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Videoconferencing Hardware Vendors Shifting Gears, Embracing Software

September 04, 2014

Recent news suggests that the videoconferencing market is seeing both increased interest in software and video management technologies alongside a multi-year slide in revenue. This mix of fortunes is causing some veteran vendors to reconsider their positions in the market to try to keep pace with startups that are making headway with software-based approaches.

Tech news site Eweek.com noted in a recent blog post the relative value of the videoconferencing market as described in an August 29 report from research firm IDC. The research firm concluded that the physical equipment side of the market dropped nine percent at the end of Q2 2014 when compared to the same period last year. Eweek notes that this trend has continued over years, and it has only been bolstered somewhat by a small bump of 1.8 percent from Q1 to Q2 this year and an increase of 5.5 percent regarding the number of units sold in the second quarter relative to Q2 2013.

This news is nothing new for hardware vendors that are seeing profits slip away to software technologies that allow businesses to conduct videoconferencing operations across multiple devices, including mobile handsets, by leveraging the cloud. Rich Costello, senior analyst for enterprise communications infrastructure at IDC, commented on the nature of the market and what hardware vendors are doing with software solutions that are helping them to remain competitive.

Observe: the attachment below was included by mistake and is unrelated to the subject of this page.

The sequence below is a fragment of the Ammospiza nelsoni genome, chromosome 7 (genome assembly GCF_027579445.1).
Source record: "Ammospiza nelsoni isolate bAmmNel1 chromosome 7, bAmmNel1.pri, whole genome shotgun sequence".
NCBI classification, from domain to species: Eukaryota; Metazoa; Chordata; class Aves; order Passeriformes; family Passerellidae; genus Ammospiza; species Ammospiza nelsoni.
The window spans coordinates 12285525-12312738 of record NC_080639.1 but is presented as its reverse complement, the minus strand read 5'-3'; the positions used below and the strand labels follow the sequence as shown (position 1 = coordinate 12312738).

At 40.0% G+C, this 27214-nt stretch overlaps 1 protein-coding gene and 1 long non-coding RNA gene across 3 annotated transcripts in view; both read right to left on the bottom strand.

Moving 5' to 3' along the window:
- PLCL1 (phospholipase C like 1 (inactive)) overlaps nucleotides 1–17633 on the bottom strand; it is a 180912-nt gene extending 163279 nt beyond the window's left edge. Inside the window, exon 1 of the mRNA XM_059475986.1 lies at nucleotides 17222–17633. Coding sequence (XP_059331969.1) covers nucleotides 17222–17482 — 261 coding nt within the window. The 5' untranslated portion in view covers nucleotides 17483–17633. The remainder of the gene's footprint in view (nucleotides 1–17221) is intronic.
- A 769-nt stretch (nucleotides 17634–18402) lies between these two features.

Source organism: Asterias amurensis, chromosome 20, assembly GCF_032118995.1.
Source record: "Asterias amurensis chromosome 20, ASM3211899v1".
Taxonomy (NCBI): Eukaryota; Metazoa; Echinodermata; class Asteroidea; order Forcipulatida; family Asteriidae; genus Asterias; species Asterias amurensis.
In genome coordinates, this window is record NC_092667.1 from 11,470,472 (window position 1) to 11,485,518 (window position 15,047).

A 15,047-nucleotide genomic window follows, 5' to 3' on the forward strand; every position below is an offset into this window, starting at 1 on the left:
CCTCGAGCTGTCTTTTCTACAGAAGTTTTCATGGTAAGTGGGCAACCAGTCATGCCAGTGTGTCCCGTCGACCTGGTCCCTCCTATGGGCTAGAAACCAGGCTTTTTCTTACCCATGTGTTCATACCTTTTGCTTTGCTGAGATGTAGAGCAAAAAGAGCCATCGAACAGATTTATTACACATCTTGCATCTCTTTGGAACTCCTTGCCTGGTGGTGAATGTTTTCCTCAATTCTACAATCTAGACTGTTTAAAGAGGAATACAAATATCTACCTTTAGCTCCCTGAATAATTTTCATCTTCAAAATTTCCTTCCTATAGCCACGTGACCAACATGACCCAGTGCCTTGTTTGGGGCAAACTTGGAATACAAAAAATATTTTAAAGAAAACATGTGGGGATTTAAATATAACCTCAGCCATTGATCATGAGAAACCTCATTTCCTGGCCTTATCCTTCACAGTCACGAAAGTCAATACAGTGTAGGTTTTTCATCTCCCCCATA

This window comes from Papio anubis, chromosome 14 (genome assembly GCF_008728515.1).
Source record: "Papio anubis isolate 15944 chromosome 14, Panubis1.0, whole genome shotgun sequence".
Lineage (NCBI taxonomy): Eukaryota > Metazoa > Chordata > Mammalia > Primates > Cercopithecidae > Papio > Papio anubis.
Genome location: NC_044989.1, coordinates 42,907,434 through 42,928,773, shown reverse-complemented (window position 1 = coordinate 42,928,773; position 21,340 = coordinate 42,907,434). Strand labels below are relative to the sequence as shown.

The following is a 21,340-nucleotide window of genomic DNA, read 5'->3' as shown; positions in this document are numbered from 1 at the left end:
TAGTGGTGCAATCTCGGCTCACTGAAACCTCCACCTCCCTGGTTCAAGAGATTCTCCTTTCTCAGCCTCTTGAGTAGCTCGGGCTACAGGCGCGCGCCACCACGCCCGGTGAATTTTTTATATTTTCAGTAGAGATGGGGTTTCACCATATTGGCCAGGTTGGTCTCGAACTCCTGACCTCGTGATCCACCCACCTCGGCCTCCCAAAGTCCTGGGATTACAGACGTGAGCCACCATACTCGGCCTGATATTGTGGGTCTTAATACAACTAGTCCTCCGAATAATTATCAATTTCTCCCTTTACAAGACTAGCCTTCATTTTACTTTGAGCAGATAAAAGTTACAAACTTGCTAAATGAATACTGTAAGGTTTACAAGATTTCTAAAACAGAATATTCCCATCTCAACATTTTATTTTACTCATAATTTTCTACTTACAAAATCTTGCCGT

"We continue to see the impact of delayed customer buying decisions, lower-cost systems, more software-centric products, and competitive cloud-based video service offerings on the worldwide enterprise video equipment market," Costello said.

He continued by mentioning that the mixed results -- with overall revenue falling but small quarterly nudges clearly present -- are indicative of equipment vendors changing gears by offering cloud-based packages in addition to their hardware products. In order to compete with up-and-coming software/cloud providers such as Vidyo and Blue Jeans Network, hardware vendors the likes of Cisco Systems and Polycom are changing their strategies to meet the demands of the market.

It is clear that businesses are looking toward videoconferencing to aid their respective futures. Employees at all levels can use software and hardware to stay in touch inside or outside the office; some can even work completely from home. However, systems need to be able to offer businesses the flexibility to have resources available when they need it. Such is the power of the cloud and advanced video management software. Long-standing hardware providers appear to be embracing that fact, and only the future will tell whether or not the latest blips of increased revenue and device sales will continue in the face of competition that looks to be offering many businesses everything they need without an ounce of added specialized hardware.

Edited by Alisen Downey